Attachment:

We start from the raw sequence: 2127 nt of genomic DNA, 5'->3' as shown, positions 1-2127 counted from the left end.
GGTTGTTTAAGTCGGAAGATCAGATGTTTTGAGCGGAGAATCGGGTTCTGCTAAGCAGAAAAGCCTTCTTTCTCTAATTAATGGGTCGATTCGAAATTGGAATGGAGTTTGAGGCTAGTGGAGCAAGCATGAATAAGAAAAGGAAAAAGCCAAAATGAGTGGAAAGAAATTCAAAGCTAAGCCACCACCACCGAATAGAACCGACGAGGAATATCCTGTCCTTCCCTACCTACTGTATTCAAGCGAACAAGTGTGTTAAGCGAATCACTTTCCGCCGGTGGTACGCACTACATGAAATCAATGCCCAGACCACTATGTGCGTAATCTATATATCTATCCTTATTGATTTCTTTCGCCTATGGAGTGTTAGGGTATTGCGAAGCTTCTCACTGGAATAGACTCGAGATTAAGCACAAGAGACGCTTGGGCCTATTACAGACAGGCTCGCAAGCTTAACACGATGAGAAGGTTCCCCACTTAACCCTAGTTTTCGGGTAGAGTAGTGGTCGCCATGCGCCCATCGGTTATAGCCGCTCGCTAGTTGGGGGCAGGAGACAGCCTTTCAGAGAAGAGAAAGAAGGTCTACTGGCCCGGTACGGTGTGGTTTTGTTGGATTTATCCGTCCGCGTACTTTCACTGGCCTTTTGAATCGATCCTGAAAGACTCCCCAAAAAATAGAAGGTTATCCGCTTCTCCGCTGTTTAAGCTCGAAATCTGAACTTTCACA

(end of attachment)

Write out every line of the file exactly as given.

We start from the raw sequence: 2127 nt of genomic DNA, 5'->3' as shown, positions 1-2127 counted from the left end.
GGTTGTTTAAGTCGGAAGATCAGATGTTTTGAGCGGAGAATCGGGTTCTGCTAAGCAGAAAAGCCTTCTTTCTCTAATTAATGGGTCGATTCGAAATTGGAATGGAGTTTGAGGCTAGTGGAGCAAGCATGAATAAGAAAAGGAAAAAGCCAAAATGAGTGGAAAGAAATTCAAAGCTAAGCCACCACCACCGAATAGAACCGACGAGGAATATCCTGTCCTTCCCTACCTACTGTATTCAAGCGAACAAGTGTGTTAAGCGAATCACTTTCCGCCGGTGGTACGCACTACATGAAATCAATGCCCAGACCACTATGTGCGTAATCTATATATCTATCCTTATTGATTTCTTTCGCCTATGGAGTGTTAGGGTATTGCGAAGCTTCTCACTGGAATAGACTCGAGATTAAGCACAAGAGACGCTTGGGCCTATTACAGACAGGCTCGCAAGCTTAACACGATGAGAAGGTTCCCCACTTAACCCTAGTTTTCGGGTAGAGTAGTGGTCGCCATGCGCCCATCGGTTATAGCCGCTCGCTAGTTGGGGGCAGGAGACAGCCTTTCAGAGAAGAGAAAGAAGGTCTACTGGCCCGGTACGGTGTGGTTTTGTTGGATTTATCCGTCCGCGTACTTTCACTGGCCTTTTGAATCGATCCTGAAAGACTCCCCAAAAAATAGAAGGTTATCCGCTTCTCCGCTGTTTAAGCTCGAAATCTGAACTTTCACA